Ça commence

29 February 2020

The extent of Johnson’s ambition is emerging, with his administration setting the scene for thoroughgoing domestic reform. Eventually this may encompass going after the BBC, the judges and who knows what else, but for the time being it’s best to aim off these targets. Here and now, it’s all about Number Ten controlling delivery, for which Cummings is Boris’s gadfly, enforcer, trouble-shooter and lightning-rod. Patel has a similar role, particularly as to this last. And make no mistake, both will be out when it suits their boss: remember Edwina Currie, late-eighties lightning-rod to Thatcher.

Boris’s current bidding is what new PM’s always want: to “take control” by asserting the pre-eminence of Downing Street over ministerial waywardness, by preferring elected and appointed officials over the permanent Civil Service. This is the context for the elevation of Sunak over Javid, stemming from Number Ten’s wish to centralise Treasury SPADs, with additional talk of its PUS, together with those at the Home and Foreign Office, in Cummings' cross-hairs. Frost’s speech in Brussels should also be seen in this light: his Burkean parable was as much to encourage his former FO colleagues to toe the new line as to inform EU decision-makers.


This takes us to the position of the parties ahead of negotiations next week. The EU’s guidelines put familiar tanks on the lawn, with thirteen references to a “level playing field”. Oddly enough, the UK’s approach has none. The EU presses its Court as ultimate arbiter, while the UK mentions it only to reject it. The EU also threatens a showstopper on judicial cooperation, insisting that the UK continue to regulate human rights under the ECHR system (EU, paragraphs 11 and 118), whereas the UK reserves its right to plough its own furrow (UK, paragraph 31). The EU’s demands are balanced by goodies, not just trade but also ancillary programmes, eg, Galileo (EU, paragraph 140). But then it gives the game away by placing trade last in its list of objectives (EU, paragraph 10). It hardy matters: the UK is so opposed to dynamic alignment and European jurisdiction that it prefers to do without the accompanying goodies.

The EU reaches out for alignment with 285 instances of what the parties “should” do, swamping the 241 from the UK, which instead plays hard-to-get with such weaker language as “could”, “is open to”, “will consider” and “is ready to” (UK - 37; EU - 2, the latter both instances of “could”). Similar discord applies to final paperwork. The EU contemplates a single deal, incorporating every aspect of future relations. The UK entertains a diversity of arrangements, stating that for many purposes it can do without an “institutionalised relationship” (UK, paragraph 8).

London’s draftsmen have, moreover, contrived to plant a sly time-bomb. This is to snooker Brussels’ treatment of financial regulation, where it insists on a unilateral right to deny equivalence (EU, paragraphs 44 and 46). First, the UK calls for “appropriate consultation and structured processes for the withdrawal of equivalence findings” (UK, paragraph 55), but buries its implications by relegating “equivalence decisions themselves” to a footnote. This directs readers to the document’s final page, where remarks on “…processes beyond the scope of the future relationship negotiations” deliver the final payoff, stating that both sides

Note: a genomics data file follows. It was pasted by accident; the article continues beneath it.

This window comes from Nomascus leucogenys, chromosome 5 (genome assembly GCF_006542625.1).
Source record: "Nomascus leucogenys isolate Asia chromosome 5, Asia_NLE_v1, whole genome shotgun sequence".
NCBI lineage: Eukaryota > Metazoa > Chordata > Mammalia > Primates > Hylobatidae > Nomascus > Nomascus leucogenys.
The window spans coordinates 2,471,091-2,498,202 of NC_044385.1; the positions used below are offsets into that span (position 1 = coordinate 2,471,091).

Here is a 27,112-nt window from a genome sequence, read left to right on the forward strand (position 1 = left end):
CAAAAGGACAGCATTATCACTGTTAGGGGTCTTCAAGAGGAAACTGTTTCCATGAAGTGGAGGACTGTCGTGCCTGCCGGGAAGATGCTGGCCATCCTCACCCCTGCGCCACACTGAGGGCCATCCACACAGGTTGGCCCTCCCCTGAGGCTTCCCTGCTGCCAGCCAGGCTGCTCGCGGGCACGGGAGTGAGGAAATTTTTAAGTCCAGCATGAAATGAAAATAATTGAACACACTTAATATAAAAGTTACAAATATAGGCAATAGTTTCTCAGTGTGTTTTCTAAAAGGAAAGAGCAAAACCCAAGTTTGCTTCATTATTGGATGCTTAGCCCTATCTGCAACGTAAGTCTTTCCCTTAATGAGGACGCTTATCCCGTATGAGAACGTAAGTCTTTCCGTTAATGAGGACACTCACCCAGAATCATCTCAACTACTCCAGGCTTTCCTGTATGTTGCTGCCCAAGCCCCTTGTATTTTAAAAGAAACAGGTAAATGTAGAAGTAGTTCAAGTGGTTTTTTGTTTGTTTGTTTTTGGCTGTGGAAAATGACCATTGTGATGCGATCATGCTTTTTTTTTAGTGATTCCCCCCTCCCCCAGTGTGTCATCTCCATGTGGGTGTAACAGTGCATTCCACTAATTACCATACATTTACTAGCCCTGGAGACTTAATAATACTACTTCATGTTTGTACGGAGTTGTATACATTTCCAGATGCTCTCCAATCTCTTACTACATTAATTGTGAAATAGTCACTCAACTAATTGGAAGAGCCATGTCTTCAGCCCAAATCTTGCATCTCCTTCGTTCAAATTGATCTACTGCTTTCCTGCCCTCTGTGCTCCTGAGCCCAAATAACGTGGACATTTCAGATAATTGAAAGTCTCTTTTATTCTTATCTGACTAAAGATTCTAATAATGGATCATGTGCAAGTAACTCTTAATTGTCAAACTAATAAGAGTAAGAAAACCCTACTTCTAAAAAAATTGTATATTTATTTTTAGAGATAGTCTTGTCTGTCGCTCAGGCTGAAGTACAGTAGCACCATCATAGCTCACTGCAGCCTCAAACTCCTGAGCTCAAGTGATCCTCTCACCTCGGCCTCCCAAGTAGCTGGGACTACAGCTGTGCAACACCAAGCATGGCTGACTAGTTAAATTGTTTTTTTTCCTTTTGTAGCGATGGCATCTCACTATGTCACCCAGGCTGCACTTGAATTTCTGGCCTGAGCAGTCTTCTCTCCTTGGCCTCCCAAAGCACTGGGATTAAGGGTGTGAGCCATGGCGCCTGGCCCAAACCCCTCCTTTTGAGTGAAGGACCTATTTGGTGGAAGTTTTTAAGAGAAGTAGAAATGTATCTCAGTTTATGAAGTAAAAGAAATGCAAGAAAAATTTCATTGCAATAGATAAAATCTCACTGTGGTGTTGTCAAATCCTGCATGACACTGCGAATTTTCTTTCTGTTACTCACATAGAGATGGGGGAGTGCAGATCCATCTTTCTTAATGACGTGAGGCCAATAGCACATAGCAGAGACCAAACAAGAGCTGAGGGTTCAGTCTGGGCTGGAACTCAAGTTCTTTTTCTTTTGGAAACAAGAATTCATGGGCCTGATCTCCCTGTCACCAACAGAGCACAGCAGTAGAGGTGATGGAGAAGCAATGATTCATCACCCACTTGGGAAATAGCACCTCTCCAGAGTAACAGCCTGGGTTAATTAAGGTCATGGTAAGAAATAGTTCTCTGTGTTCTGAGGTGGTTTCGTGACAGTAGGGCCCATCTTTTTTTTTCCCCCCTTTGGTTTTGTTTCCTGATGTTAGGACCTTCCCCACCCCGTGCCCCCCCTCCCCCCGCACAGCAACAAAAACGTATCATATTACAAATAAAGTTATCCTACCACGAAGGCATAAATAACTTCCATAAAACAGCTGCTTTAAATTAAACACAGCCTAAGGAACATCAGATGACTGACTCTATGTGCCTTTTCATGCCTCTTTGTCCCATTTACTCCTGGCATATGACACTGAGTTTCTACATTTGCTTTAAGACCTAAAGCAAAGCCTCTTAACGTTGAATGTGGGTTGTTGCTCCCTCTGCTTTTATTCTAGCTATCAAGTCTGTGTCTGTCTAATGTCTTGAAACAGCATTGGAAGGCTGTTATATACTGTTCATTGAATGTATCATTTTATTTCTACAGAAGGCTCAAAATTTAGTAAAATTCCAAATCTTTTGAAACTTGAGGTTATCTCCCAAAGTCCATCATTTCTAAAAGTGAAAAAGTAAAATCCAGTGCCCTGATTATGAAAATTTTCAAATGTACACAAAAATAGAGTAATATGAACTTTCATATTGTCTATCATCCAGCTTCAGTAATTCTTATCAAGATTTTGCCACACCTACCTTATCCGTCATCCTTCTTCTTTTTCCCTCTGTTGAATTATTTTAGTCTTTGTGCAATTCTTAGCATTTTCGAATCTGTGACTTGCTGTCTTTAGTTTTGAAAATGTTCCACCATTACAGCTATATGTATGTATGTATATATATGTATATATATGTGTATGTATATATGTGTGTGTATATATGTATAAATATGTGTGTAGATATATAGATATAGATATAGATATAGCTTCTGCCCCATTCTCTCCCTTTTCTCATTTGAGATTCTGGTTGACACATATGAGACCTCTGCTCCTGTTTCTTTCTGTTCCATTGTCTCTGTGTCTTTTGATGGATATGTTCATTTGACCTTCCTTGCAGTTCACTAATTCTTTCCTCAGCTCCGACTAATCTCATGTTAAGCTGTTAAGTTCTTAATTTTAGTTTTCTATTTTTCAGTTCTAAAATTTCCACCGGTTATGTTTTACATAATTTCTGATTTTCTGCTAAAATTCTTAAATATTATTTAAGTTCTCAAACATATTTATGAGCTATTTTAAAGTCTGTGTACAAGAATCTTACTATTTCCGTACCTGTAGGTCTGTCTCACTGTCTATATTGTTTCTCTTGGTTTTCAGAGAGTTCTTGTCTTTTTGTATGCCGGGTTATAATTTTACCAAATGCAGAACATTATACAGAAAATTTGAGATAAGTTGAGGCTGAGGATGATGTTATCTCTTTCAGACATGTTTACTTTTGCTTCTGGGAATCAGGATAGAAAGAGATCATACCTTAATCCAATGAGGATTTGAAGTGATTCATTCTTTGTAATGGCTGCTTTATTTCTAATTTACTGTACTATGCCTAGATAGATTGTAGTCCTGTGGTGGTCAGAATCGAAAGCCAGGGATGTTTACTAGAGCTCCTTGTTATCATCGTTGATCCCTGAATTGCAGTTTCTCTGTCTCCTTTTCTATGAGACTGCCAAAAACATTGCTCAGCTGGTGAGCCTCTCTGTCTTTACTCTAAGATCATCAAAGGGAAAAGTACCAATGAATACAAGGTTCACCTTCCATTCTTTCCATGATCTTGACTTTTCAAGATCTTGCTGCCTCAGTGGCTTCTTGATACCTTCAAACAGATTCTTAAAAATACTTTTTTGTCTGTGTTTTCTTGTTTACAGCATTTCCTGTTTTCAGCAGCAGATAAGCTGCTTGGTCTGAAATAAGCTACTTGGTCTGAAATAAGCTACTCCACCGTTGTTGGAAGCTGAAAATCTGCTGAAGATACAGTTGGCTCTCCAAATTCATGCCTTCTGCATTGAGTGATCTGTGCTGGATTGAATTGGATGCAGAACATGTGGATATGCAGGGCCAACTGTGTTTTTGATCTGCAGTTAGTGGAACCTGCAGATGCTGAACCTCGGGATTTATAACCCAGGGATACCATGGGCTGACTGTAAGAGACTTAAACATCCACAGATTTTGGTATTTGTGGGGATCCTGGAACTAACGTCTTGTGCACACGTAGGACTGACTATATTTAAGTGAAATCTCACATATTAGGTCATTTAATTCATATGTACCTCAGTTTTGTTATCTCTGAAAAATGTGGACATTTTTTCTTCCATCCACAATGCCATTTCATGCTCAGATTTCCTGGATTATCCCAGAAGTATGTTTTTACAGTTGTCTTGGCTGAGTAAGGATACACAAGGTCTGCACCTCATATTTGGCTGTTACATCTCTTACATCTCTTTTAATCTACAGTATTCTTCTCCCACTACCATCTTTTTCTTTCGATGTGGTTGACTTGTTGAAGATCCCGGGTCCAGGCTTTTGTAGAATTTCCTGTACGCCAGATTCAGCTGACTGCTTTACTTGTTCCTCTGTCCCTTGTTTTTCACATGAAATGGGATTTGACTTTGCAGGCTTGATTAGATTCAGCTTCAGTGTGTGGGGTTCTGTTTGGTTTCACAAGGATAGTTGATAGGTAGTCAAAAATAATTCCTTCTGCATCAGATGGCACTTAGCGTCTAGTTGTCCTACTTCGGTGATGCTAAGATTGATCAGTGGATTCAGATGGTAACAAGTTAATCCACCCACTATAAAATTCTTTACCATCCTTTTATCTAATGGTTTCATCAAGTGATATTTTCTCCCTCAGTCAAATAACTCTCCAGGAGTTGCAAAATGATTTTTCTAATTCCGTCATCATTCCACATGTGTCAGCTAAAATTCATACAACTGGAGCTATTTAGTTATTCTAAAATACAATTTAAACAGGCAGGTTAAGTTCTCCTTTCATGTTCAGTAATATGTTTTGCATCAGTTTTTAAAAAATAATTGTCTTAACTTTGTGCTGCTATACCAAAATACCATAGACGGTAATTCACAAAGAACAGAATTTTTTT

• “…have committed to carrying out unilateral equivalence assessments for financial services, distinct from [this agreement]. The fact that the UK leaves the EU with the same rules provides a strong basis for concluding comprehensive equivalence assessments before the end of June 2020.” (UK, paragraph 63.)

This brings the timetable to the fore as a negotiating tactic. Early on, the UK states that it envisages

  • “…a limited, but sufficient, time for the UK and the EU to reach agreement…The Government would hope that, by [June], the broad outline of an agreement would be clear and be capable of being rapidly finalised by September.” (UK, paragraph 9.)

This has put the wind up France at least, with the French Europe minister stating yesterday that the EU would not sign just “any” deal by December and that “substance was much more important than deadlines”.


Who can tell whether the impulse of negotiators to make a deal will overcome the hardening of positions, bound to arise out of missed deadlines and midnight disagreements? The parties are continuing to talk past each other, with a sense that they find it hard to take each other’s positions seriously. The Brits have always been wrong in expecting the Europeans to buckle in the face of economics: the Europeans did so well last time that they are bound to see Boris’s deadline as a bluff. Hardball tactics could backfire, with the most likely outcome a barebones deal, if any. 

Note, moreover, that the talks take place amid the gathering uncertainty of the outbreak of coronavirus. If the epidemic takes the most adverse course, it will have effects unprecedented for a century. The markets already predict turmoil, with supply chains at risk, business activity falling back and interest rates likely to stay low - in Europe at or below zero. This may save the Continent’s derelict banks for another day, but no-one could begin to say how it will affect attitudes in Brussels towards London’s capital markets, equivalence or negotiations in general.